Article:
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Notice the word legitimately. This means that those rights can be stolen from us only by illegitimate means, such as passing laws under false pretenses. To do this, politicians deliberately skew the concept of freedom so that we citizens do not realize what is happening to our rights. By subdividing our freedom into many freedoms, the concept can be altered in order to make us think that we only have some “freedoms” and that these are determined by government. This is NOT legitimate.

One corruption of the concept is that we must restrict our speech so as not to offend someone. Thus OUR speech is restricted by their feelings. This is the basis of political correctness, and it is actually forbidden by the First Amendment. In fact, political correctness is currently used on college campuses and elsewhere to restrict freedom of speech. When freedom of speech is restricted, our freedom in general is threatened.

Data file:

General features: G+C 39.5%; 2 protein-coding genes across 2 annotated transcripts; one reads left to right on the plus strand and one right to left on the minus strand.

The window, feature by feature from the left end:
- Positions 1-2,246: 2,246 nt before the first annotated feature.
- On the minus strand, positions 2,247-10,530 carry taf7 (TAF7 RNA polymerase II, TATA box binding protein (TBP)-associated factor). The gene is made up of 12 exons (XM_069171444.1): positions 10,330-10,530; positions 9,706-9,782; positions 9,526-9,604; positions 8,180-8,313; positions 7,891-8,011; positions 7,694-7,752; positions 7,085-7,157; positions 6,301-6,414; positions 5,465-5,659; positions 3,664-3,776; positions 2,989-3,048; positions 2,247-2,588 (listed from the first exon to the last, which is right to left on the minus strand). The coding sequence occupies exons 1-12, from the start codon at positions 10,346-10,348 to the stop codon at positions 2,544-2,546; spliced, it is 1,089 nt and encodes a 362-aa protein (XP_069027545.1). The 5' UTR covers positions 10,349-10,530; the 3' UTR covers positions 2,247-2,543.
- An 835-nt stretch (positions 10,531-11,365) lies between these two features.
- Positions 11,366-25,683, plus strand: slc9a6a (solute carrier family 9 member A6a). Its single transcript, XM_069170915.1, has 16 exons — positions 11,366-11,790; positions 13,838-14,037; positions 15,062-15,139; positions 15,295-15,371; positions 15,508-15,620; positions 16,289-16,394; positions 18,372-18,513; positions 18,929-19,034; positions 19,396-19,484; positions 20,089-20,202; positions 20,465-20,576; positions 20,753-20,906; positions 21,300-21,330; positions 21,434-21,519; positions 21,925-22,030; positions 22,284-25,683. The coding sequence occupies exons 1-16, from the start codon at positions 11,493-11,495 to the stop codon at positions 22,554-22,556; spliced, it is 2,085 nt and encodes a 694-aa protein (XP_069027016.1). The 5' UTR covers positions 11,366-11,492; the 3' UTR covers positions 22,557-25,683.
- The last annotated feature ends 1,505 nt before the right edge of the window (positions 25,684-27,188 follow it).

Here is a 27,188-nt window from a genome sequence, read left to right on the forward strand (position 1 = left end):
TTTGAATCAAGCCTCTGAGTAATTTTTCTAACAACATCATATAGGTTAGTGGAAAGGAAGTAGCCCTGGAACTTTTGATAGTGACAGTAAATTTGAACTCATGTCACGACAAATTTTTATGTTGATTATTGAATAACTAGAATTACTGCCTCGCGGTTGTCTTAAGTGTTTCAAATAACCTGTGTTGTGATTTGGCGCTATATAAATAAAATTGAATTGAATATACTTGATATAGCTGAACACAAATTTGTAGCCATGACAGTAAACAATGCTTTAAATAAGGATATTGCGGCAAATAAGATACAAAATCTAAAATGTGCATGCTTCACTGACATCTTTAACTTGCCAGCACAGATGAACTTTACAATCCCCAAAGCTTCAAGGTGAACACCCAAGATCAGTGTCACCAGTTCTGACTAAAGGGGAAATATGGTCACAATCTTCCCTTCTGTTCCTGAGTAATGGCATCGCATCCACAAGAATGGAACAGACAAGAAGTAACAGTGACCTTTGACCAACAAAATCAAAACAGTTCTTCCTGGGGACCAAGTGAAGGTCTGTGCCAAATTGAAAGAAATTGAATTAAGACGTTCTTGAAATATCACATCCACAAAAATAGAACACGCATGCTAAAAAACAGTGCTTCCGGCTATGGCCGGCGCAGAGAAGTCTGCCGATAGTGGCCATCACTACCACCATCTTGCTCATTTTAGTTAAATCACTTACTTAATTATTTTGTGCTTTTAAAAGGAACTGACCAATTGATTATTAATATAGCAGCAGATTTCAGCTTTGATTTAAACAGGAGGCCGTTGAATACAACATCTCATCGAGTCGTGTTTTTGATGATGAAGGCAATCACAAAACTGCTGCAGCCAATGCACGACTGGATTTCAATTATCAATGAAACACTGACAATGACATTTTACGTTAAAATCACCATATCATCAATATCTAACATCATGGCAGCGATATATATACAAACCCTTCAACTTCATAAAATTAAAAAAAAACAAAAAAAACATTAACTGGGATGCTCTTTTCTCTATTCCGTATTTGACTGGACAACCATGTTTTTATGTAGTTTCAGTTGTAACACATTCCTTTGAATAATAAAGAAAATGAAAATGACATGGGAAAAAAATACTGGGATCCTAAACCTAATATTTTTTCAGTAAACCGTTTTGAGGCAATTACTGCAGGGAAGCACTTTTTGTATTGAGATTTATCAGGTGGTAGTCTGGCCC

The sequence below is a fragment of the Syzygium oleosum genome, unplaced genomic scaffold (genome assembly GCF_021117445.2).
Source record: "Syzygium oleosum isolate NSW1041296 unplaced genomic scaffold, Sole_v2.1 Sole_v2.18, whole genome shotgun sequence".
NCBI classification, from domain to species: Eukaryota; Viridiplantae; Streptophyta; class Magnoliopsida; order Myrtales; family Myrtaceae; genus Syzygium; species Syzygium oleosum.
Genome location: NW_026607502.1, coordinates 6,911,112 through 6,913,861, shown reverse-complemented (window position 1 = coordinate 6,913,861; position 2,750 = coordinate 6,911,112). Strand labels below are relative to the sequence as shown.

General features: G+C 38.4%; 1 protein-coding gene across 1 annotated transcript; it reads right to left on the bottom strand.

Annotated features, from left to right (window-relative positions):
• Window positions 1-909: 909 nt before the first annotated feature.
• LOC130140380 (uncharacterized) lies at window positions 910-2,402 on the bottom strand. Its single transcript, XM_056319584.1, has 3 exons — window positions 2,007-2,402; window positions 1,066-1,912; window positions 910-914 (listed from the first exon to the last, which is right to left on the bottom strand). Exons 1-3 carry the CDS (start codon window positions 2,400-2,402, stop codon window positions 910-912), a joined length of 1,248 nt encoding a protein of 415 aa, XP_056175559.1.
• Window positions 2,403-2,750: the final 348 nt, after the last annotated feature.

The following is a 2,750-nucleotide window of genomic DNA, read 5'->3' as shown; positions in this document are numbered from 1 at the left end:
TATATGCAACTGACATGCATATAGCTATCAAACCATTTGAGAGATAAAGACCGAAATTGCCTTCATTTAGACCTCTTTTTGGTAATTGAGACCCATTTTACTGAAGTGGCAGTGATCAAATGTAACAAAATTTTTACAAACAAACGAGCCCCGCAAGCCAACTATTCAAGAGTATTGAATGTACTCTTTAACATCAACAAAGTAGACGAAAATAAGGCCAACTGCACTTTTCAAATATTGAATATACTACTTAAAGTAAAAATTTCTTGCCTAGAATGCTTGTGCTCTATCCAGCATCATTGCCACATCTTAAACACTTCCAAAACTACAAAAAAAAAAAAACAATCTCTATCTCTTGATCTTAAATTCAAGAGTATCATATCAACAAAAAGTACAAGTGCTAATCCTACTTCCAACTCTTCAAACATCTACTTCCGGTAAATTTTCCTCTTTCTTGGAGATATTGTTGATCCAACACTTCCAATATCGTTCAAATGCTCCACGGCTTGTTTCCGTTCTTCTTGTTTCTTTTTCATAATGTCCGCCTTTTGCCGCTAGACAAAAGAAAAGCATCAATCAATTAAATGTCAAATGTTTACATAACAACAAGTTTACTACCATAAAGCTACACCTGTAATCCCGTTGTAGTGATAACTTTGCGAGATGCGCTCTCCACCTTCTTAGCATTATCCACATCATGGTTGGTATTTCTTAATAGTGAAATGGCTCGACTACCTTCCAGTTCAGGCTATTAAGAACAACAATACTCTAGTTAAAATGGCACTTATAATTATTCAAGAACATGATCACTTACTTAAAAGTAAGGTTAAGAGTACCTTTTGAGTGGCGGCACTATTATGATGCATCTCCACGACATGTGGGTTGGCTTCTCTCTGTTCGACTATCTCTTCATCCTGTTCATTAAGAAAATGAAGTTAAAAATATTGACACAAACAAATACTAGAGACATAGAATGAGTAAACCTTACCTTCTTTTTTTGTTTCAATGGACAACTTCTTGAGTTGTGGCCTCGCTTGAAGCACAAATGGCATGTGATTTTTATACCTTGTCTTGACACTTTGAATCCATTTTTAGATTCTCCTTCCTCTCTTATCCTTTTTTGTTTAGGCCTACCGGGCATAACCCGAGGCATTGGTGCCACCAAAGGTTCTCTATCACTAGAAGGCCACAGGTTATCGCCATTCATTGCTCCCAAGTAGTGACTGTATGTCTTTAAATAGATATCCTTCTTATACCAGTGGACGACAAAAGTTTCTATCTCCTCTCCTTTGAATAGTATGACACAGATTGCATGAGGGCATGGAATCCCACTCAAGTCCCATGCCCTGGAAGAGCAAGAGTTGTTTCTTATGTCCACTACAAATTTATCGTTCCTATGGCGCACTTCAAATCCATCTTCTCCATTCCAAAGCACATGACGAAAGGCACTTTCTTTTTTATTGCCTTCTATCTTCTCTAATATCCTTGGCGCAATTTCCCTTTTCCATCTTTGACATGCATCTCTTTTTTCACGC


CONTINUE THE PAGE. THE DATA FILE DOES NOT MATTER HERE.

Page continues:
The argument for political correctness is presented as anti-prejudice. But freedom from prejudice does not exist as anyone’s right, because people have the unalienable right to think or feel however they wish, even if it prejudicial. And, so long as no one acts on his or her prejudice by violating another person’s rights, there can be no violation of anyone’s freedom. Likewise, no one has a right to be free from being offended for the same reasons that everyone has the right to think what they want. Government cannot regulate thought or the expression, unless someone commits libel or slander, and his words cause actual injury to another person’s reputation.

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The term “Freedom” is so powerful that it is often deliberately used to promote an illegitimate cause. For example, politicians cite “freedom from want” as an excuse to seize vast amounts of wealth from some citizens in order to give that wealth to others. But in reality, there cannot be a legitimate “freedom from want” because wealth is not guaranteed. In a free society the only freedom is to pursue one’s legitimate right to work, to be original or inventive and to exert effort to gain wealth and to provide for one’s own wants. Government does nothing to create wealth. Consequently, it can only redistribute wealth it has seized. This is a violation of the rights of those who produce in favor of those who do not.